Businesses DuPont will keep, and combine with Dow businesses in a new spinoff pesticide and seeds business that is supposed to be headquartered in Delaware, include "an excellent portfolio in corn and soy broadleaf [weed] and grass control, a robust cereal weed control portfolio, DuPont's storng position in disease control," to be joined with "Dow AgroSciences' industry leading insecticide portfolio."
BACK TO BREEN: European approval brings Dow and DuPont "one significant step closer to finalizing the merger" and splitting the combined businesses into three companies, including "a much stronger, world-class Ag competitor," with "broad, deep offerings and a greatly expanded pipeline across seed germplasm, biotech traits, and crop protection," even without the businesses to be divested, Breen added.
"We will retain over half of DuPont's Crop Protection business, bringing together with Dow a strong portfolio of crop protection chemistry," including "an excellent portfolio in corn and soy broadleaf and grass control, a robust cereal weed control portfolio, DuPont's strong position in disease control, and Dow AgroSciences' industry leading insecticide portfolio."
The split doesn't hurt the business and financial opportunities from the Dow deal and $3 billion in additional planned expense cuts, Breen added: "This outcome maintains the strategic logic and value creation potential of our merger with Dow."
DuPont is "in negotiations to divest" the businesses Europe insisted the companies separate, selling them "to a buyer that has a complementary businesss and places the same level of importance on continuous innovation." Europe insisted "that a buyer would have the capability to be a strong innovator and competitor in crop protection."
What happens to the people at DuPont's suburban Wilmington headquarters, its sprawling Stine-Haskell lab and growing complex in nearby Wilmington, and other sites worldwide?
"We are confident that colleagues who are part of the divested operation will have many opportunities going forward..." Breen noted.
DuPont ag boss Jim Collins and his lieutenant Tim Glenn are meeting with DuPonters today to talk about whether their groups will stay or go.
Even before the sale, Europe is requiring DuPont to set up "a 'Divestment Business'" that will begin to "operate separately from DuPont."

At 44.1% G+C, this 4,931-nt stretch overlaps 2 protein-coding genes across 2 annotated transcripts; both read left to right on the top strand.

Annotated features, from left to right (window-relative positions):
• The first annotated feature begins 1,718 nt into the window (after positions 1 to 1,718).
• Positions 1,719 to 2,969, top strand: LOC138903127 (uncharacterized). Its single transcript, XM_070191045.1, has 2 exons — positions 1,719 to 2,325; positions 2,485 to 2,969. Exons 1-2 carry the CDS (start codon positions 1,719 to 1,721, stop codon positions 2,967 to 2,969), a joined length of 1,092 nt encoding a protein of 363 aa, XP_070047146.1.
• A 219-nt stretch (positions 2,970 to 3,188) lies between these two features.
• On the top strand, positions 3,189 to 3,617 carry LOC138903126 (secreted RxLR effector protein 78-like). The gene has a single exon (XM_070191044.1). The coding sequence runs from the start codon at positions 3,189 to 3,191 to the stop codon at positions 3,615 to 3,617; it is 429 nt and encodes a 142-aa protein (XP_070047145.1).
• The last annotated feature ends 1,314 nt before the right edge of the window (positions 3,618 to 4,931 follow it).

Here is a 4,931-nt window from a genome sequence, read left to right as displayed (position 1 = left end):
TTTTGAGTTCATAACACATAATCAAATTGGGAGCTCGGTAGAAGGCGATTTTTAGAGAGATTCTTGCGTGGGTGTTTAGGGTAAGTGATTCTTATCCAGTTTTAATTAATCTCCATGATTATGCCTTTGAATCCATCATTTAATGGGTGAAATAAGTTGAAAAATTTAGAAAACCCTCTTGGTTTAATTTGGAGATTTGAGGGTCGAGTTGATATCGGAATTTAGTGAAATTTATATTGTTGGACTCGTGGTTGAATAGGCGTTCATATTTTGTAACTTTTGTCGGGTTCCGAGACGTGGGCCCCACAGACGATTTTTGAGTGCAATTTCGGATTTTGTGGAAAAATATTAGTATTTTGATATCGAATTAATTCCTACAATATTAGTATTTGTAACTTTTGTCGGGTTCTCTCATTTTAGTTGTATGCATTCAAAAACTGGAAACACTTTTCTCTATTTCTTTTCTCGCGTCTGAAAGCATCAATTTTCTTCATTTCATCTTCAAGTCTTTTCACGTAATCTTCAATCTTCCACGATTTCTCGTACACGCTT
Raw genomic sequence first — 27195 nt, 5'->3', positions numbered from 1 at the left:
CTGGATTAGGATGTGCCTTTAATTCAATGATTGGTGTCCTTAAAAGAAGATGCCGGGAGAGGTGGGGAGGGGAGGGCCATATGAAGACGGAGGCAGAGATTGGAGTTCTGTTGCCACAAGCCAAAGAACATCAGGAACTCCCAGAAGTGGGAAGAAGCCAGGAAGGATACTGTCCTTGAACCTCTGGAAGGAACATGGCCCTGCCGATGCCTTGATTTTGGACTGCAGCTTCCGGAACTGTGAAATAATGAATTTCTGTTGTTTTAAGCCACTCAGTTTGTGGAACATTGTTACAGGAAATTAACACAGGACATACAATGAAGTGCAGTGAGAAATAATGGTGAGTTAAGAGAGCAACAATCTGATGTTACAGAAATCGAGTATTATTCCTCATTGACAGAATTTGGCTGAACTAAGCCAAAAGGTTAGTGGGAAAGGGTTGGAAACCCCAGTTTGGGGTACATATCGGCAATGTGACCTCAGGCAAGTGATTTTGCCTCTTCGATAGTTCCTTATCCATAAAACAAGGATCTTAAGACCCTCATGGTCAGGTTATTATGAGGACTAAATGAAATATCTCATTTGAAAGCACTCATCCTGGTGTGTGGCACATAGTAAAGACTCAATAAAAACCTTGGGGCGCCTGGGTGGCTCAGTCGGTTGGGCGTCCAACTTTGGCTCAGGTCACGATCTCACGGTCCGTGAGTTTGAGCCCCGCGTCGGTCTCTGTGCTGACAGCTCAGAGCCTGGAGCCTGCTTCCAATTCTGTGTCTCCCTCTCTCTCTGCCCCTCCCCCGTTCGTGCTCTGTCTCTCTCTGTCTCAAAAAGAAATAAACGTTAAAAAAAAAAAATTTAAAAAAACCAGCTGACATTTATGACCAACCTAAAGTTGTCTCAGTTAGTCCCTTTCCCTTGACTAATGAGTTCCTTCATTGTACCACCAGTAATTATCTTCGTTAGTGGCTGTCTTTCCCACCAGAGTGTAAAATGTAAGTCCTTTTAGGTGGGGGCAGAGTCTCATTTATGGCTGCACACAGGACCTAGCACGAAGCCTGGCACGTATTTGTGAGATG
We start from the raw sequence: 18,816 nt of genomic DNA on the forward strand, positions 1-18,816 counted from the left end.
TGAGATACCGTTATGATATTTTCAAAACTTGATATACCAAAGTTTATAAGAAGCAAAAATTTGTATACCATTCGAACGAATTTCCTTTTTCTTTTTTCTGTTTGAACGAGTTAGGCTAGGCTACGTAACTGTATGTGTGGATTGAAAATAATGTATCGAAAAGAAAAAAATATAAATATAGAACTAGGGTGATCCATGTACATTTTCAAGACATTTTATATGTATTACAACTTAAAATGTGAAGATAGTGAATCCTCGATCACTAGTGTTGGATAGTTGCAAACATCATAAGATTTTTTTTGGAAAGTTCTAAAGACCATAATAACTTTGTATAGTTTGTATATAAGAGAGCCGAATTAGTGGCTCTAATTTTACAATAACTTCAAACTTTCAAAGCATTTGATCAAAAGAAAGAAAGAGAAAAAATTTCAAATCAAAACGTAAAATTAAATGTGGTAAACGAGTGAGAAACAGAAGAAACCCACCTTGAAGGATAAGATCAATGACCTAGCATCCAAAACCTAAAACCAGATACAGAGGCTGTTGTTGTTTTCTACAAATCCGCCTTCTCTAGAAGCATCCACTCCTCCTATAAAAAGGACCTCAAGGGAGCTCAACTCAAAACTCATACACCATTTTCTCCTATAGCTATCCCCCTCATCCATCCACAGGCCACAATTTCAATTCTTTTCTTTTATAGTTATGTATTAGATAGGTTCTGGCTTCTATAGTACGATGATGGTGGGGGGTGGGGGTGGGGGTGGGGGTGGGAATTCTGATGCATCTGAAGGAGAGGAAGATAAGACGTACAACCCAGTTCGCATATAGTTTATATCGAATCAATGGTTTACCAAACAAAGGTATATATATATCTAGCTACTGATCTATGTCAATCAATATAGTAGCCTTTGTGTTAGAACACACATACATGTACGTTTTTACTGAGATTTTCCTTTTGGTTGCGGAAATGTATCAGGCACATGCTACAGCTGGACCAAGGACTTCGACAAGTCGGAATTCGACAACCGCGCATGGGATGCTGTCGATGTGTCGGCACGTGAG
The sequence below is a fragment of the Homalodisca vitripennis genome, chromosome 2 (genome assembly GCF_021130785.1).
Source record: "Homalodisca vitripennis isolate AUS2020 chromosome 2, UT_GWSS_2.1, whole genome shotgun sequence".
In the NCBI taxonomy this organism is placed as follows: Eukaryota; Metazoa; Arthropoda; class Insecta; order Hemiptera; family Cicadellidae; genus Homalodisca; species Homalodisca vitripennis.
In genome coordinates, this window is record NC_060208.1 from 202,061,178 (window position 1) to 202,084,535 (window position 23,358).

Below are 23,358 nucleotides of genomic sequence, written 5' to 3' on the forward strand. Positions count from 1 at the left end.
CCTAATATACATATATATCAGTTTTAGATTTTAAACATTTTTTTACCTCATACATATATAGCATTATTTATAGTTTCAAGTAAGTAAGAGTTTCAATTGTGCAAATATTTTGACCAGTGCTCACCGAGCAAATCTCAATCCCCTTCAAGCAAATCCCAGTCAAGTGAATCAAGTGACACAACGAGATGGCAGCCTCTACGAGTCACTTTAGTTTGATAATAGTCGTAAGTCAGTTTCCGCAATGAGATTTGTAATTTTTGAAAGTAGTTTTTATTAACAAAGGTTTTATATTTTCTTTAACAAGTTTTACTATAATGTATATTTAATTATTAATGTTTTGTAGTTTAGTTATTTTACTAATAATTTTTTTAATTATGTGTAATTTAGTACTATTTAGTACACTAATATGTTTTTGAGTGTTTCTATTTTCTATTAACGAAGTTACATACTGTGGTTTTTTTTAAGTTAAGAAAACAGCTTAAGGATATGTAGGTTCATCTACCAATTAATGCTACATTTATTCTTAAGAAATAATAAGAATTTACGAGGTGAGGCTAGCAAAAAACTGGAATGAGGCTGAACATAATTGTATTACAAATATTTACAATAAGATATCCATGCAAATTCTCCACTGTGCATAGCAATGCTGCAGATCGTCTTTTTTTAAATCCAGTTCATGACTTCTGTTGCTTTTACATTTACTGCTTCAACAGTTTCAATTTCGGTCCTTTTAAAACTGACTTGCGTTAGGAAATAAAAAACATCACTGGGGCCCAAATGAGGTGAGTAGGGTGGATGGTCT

What's next? "We continue to engage constructively with regulators" in other countries, Breen added, "to obtain clearance for the merger, which we are confident will be achieved." No timetable provided.
Breen concluded by praising DuPonters' "sustained focus and hard work" amid the merger and separation plans.
EARLIER: The planned merger of DuPont Co. with the larger Dow Chemical Co. has won approval from European regulators, the companies said this morning, after DuPont agreed to split its pesticides research and development business.
Europeans had worried Dow-DuPont and its planned agricultural pesticide and crop seed development successor company would reduce research spending and push prices higher, squeezing European farmers.
(Dow and DuPont also plan a materials company, based mostly on non-ag Dow business lines, and a "specialty" company from DuPont's electronics, safety-materials, yogurt-cultures and other DuPont lines.)
ALSO: Reporting to Jean Pougnier, senior officers in the DuPont spin-off company, which employees are already nicknaming "DivestCo" or "RemedyCo," include, among others: Ravinder Balain, Asia Pacific business leader; Sebastia Pons, Europe-Middle East-Africa; Marcelo Okamura, Latin America; Phillip Hathcock, North America; Brad Gollhart, Global Operations.
Also: Kathy Shelton, Global R&D; Rolfe Ambach, Herbicides Global Marketing; Robert Alber; Insecticides Global Marketing; Cori Anne Natoli, Communications; Pete Thomas, Demand Leader and Hold Separate Project Leader; Mark Blythe, Finance; Mark Kuller, Legal Counsel; Henry Shaw, HR. Mazars Group has been appointed European Union Monitoring Trustee to keep the company's secrets.
Collins and Glenn concluded that they hope for a "seamless transition" for customers.